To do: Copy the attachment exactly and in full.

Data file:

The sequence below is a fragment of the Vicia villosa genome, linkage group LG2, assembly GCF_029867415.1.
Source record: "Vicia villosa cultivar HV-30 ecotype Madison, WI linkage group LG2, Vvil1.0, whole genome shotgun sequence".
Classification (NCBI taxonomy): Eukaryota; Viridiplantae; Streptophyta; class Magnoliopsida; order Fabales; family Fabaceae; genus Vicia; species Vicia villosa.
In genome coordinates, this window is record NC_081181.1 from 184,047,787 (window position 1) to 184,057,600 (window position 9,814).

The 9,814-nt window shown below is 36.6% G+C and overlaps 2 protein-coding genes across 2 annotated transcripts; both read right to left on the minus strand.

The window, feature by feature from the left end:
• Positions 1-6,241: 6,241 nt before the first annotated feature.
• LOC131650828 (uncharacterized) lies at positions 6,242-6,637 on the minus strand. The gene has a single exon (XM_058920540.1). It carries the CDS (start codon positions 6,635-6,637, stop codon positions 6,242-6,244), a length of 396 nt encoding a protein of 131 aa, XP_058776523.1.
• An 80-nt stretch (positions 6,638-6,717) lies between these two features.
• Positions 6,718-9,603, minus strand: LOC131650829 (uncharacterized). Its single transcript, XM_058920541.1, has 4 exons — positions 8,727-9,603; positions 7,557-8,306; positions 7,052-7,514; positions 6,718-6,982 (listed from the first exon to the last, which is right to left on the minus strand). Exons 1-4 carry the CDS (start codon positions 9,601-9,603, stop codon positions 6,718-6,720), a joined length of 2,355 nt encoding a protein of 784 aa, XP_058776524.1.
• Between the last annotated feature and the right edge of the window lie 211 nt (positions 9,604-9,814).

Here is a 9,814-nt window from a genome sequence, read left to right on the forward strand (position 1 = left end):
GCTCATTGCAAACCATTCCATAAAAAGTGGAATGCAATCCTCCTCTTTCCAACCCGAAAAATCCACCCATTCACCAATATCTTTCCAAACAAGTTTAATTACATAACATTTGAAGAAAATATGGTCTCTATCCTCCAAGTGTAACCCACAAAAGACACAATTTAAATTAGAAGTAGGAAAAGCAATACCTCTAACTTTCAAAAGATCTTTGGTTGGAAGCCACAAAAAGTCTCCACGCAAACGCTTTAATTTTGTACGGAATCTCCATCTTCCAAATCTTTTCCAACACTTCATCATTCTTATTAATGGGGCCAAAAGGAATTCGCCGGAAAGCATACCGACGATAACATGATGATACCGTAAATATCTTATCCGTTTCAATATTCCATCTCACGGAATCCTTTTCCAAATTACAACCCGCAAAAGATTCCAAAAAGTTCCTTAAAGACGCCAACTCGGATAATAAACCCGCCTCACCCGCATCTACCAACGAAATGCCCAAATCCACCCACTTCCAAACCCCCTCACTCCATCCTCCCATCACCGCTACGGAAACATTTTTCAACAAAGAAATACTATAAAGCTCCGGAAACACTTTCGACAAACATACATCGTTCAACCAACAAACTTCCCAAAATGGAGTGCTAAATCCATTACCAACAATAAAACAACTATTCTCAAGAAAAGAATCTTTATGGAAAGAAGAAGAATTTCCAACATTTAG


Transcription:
The sequence below is a fragment of the Vicia villosa genome, linkage group LG2, assembly GCF_029867415.1.
Source record: "Vicia villosa cultivar HV-30 ecotype Madison, WI linkage group LG2, Vvil1.0, whole genome shotgun sequence".
Classification (NCBI taxonomy): Eukaryota; Viridiplantae; Streptophyta; class Magnoliopsida; order Fabales; family Fabaceae; genus Vicia; species Vicia villosa.
In genome coordinates, this window is record NC_081181.1 from 184,047,787 (window position 1) to 184,057,600 (window position 9,814).

The 9,814-nt window shown below is 36.6% G+C and overlaps 2 protein-coding genes across 2 annotated transcripts; both read right to left on the minus strand.

The window, feature by feature from the left end:
• Positions 1-6,241: 6,241 nt before the first annotated feature.
• LOC131650828 (uncharacterized) lies at positions 6,242-6,637 on the minus strand. The gene has a single exon (XM_058920540.1). It carries the CDS (start codon positions 6,635-6,637, stop codon positions 6,242-6,244), a length of 396 nt encoding a protein of 131 aa, XP_058776523.1.
• An 80-nt stretch (positions 6,638-6,717) lies between these two features.
• Positions 6,718-9,603, minus strand: LOC131650829 (uncharacterized). Its single transcript, XM_058920541.1, has 4 exons — positions 8,727-9,603; positions 7,557-8,306; positions 7,052-7,514; positions 6,718-6,982 (listed from the first exon to the last, which is right to left on the minus strand). Exons 1-4 carry the CDS (start codon positions 9,601-9,603, stop codon positions 6,718-6,720), a joined length of 2,355 nt encoding a protein of 784 aa, XP_058776524.1.
• Between the last annotated feature and the right edge of the window lie 211 nt (positions 9,604-9,814).

Here is a 9,814-nt window from a genome sequence, read left to right on the forward strand (position 1 = left end):
GCTCATTGCAAACCATTCCATAAAAAGTGGAATGCAATCCTCCTCTTTCCAACCCGAAAAATCCACCCATTCACCAATATCTTTCCAAACAAGTTTAATTACATAACATTTGAAGAAAATATGGTCTCTATCCTCCAAGTGTAACCCACAAAAGACACAATTTAAATTAGAAGTAGGAAAAGCAATACCTCTAACTTTCAAAAGATCTTTGGTTGGAAGCCACAAAAAGTCTCCACGCAAACGCTTTAATTTTGTACGGAATCTCCATCTTCCAAATCTTTTCCAACACTTCATCATTCTTATTAATGGGGCCAAAAGGAATTCGCCGGAAAGCATACCGACGATAACATGATGATACCGTAAATATCTTATCCGTTTCAATATTCCATCTCACGGAATCCTTTTCCAAATTACAACCCGCAAAAGATTCCAAAAAGTTCCTTAAAGACGCCAACTCGGATAATAAACCCGCCTCACCCGCATCTACCAACGAAATGCCCAAATCCACCCACTTCCAAACCCCCTCACTCCATCCTCCCATCACCGCTACGGAAACATTTTTCAACAAAGAAATACTATAAAGCTCCGGAAACACTTTCGACAAACATACATCGTTCAACCAACAAACTTCCCAAAATGGAGTGCTAAATCCATTACCAACAATAAAACAACTATTCTCAAGAAAAGAATCTTTATGGAAAGAAGAAGAATTTCCAACATTTAG